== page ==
As a woman of a certain age--far closer to Bachmann's age than that of my friend--my first thought upon hearing this news earlier in the week was "Here we going again" with focusing in on candidates' appearance rather than their substance.
Not just the ladies
While it's a greater issue for women running for office--witness the snark about Hilary Clinton, Margaret Anderson Kelliher and, more recently, Amy Koch--pretty isn't just a problem for political ladies in a pop-driven culture.
Case in point: the 2006 congressional race in Southern Minnesota. I started Bluestem Prairie five years ago this month as a blog focused on the Tim Walz-Gil Gutknecht race, and one source of fodder in those early days was the traditional media's unshakeable belief in the power of Gil Gutknecht's perfect hair. So firm was this conviction that only one Twin Cities television station even bothered to dispatch a camera crew to Mankato to cover what turned out to be one of the nation's biggest surprise upsets.
Since then, Walz has shed more hair while picking up a couple more terms.
A more recent example of gazing on male beauty in Minnesota politics is the attention given to Bachmann running buddy, aging toxic metal preacher Bradlee Dean (Bradley Dean Smith); the homophobic fashion victim cries about the injury here. Let's face it: as someone who works his image for the Lord, he could use a haircut and Marcus Bachmann's help in a fashion makeover. Rachel Maddow and the gay agenda got nothing on middle-age itself as far as putting Mr. Smith's public persona in a bad light.
My second thought on the news: Hell yes, girl. Lookin' good! (except for the crazy eyes).
Brand Bachmann: the beauty of frugal
But in the long run, the expense of keeping up appearances undercuts the ethos Bachmann has set for herself in her current brand position. Not only has she talked up fiscal conservationism while running down dirty hippies and the gay, but she's branded herself to her base as the frugal right-wing Mother Courage who clips coupons and wears second-hand clothes.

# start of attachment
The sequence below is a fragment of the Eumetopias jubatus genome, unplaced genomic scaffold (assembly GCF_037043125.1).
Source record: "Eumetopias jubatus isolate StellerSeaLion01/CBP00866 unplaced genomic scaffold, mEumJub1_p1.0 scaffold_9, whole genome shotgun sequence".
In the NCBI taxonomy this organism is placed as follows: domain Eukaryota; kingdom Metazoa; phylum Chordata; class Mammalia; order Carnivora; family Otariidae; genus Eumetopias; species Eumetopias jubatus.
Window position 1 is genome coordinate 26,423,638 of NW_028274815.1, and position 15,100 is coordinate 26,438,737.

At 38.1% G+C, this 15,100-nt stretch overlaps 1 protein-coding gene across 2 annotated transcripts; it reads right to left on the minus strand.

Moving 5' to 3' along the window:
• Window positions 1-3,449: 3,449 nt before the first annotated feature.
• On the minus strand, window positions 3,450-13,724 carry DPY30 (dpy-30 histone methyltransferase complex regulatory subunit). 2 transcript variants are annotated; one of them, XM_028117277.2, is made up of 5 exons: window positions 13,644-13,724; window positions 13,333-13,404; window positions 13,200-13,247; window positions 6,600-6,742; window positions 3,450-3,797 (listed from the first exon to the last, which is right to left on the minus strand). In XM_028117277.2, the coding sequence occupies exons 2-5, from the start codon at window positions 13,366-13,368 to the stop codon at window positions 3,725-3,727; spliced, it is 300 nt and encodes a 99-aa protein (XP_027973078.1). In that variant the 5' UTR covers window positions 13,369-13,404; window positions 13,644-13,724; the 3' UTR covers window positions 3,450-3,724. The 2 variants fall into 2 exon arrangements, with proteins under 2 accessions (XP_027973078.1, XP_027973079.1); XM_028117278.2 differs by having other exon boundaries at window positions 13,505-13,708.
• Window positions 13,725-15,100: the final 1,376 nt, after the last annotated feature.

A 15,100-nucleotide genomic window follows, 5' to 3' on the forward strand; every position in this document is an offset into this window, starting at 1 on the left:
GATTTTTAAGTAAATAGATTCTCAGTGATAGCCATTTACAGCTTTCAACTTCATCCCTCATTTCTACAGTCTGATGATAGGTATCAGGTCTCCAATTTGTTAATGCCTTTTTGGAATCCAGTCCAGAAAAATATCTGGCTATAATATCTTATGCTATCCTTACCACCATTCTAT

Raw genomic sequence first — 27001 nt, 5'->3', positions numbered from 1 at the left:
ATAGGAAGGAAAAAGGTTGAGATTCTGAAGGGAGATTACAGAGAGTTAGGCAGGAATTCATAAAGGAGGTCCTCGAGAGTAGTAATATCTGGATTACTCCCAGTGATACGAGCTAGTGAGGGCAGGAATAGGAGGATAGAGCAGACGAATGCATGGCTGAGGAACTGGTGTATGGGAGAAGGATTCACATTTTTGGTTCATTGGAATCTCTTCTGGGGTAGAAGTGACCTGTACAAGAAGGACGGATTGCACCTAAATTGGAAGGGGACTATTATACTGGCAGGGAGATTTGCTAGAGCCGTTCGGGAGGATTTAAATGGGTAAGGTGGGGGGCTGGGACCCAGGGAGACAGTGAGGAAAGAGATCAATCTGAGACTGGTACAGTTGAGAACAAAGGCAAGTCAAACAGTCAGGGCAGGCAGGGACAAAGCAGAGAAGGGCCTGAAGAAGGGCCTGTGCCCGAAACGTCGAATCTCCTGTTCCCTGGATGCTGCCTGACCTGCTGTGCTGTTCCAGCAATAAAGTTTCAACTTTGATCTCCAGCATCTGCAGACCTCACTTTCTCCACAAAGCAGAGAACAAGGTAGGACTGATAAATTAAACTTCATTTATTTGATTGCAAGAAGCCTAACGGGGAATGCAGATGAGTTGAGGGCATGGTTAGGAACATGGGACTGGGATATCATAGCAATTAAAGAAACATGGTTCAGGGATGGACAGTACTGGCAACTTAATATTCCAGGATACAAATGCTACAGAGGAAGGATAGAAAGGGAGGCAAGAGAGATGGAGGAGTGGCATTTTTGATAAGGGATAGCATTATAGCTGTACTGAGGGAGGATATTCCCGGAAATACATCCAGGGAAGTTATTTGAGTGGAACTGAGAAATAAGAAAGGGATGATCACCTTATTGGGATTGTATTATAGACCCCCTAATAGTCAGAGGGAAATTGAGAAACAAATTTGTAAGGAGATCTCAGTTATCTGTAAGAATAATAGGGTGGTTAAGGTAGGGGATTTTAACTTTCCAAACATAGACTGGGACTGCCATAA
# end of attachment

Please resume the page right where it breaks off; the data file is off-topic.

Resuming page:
Bachmann welcomed the attention that writers like Kim Ode lavished on her style in Bachmann's first term:
Far from distancing herself from the topic as frivolous, Bachmann reveled in the invitation to describe a style that's determinedly feminine.
Over the past several years, her look has provided fodder for radio hosts, gossip columnists and bloggers. Some naysayers try to diminish her with descriptions such as "sexy" or "hot," while one simpatico site good-naturedly swooned over her as "Senator Eye Candy."
Doesn't bother her. Election night's foray into full-tilt glamor was ordained when she emerged from the dressing room to a "Wow," in unison, from campaign spokeswoman Connie Slama and a girlfriend. When Bachmann, in her victory speech, vowed to "hit the ground running, even in high heels," it was no empty promise.
But those articles always pitched an image of a bargain-shopping beauty, and Bachmann incorporated cheap chic into appeals to her base.
For Brand Bachmann has sold itself not only as fiscally prudent in policy, but as one in the woman's personal life as well. In an April 2010 Tea Party speech reported by Fox News in Tea for Two: Partiers Bask in the Glow of Palin and Bachmann, she said:
Bachmann's self-characterization closely mirrors Palin's.
"I am the chief coupon-clipper at our house," she told a cheering crowd of 200 conservative activists outside the Minnesota state capitol. "Whoever balances the checkbook knows we gotta bring in at least a little bit more than what you put out."